One of my favorite community activities is working in our local community garden. We started one garden five years ago. It was so popular that we expanded to a second site two years later. You’d think that in a rural place like Northern Wisconsin, there wouldn’t be a need for a community garden. People may not have much money up here, but there’s a lot of green space around. The thing is, we also have lots and lots of trees (wonderful) and deer (umm… I suppose they’re cute if they’re not camped out in your front yard eating the flowers). In the community garden people can farm a small plot inside a big fence where there’s plenty of sun and no cute little Bambis to scalp the peppers.

We also grow food for the local food pantry. I’m in charge of the tomatoes we grow for the food pantry. Last year I tried growing them in straw bales. It worked great so I’m doing the same this year. Straw bale gardening is all the rage up here and I’m definitely sold.

1TW_3019The tomatoes still have a long way to go. But it’s wonderful to be outside gardening again. Especially in community.

How about you? How does your garden grow?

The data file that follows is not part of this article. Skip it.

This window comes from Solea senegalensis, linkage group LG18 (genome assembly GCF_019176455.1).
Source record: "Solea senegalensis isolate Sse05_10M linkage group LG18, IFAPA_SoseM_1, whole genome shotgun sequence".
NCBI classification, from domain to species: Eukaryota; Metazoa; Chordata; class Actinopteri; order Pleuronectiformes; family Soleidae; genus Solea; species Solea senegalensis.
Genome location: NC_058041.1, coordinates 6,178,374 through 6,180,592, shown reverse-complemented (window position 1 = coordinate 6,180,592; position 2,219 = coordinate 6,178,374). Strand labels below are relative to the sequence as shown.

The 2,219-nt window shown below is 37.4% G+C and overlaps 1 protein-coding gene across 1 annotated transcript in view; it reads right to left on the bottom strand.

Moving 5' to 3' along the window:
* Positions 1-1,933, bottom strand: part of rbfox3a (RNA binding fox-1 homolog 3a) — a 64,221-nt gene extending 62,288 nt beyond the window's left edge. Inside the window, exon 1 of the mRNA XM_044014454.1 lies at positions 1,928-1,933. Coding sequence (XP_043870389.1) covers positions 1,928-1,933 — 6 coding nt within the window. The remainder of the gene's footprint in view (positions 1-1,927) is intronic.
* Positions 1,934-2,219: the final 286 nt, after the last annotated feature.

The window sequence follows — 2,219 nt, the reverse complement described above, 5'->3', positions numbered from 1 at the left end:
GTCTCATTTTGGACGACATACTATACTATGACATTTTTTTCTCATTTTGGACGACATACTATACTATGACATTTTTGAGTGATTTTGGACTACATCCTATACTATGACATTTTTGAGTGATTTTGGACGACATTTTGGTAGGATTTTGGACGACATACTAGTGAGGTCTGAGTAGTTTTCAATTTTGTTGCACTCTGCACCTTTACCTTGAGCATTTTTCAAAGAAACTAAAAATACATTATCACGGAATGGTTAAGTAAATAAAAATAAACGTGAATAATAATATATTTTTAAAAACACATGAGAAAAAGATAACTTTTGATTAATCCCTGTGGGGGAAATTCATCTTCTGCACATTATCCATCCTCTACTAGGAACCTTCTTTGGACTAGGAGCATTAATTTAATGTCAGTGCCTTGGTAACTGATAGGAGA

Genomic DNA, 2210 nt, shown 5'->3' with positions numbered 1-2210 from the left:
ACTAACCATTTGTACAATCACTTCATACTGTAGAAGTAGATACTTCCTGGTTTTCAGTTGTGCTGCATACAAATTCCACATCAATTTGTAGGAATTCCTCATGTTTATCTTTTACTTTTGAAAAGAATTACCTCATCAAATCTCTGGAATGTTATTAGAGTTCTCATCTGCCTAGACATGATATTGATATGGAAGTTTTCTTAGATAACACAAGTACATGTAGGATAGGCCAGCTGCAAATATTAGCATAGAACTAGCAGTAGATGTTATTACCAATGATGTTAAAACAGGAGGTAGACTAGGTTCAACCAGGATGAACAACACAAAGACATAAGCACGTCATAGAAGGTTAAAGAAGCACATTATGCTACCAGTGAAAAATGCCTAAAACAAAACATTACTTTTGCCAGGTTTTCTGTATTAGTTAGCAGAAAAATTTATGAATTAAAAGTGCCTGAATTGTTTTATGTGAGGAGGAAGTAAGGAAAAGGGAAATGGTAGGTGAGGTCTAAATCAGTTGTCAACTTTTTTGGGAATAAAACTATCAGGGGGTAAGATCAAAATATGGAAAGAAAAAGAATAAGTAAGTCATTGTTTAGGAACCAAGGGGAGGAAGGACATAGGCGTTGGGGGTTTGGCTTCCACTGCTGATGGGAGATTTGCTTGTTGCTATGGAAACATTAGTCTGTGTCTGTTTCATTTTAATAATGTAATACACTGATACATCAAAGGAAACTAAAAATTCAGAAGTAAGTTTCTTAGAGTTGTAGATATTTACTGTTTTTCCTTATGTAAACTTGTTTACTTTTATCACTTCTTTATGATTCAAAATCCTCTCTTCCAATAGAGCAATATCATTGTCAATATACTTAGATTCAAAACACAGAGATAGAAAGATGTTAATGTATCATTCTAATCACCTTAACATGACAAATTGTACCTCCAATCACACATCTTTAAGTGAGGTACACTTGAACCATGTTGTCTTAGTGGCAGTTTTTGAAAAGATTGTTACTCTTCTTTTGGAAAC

The First Question A Passover Story (Isaac and Nathan)

Cover by Jordan Castillo Price

Cover by Jordan Castillo Price

This Passover I’m releasing a new, improved author version of Learning from Isaac, the first Tarnished Souls books, which was originally published by Loose Id in 2012. The new version is a little longer (5%) with a few plot and narration tweaks. I’m hoping it gives readers a fuller vision of both Nathan and Isaac and their sweet love story. To celebrate this re-release, I’m posting this short to let everyone know where the guys are now. The new version of Learning from Isaac (with this stunning cover by Jordan Castillo Price) is up on Amazon now. I hope you enjoy both the new version of the book and this little glimpse into their life two years later.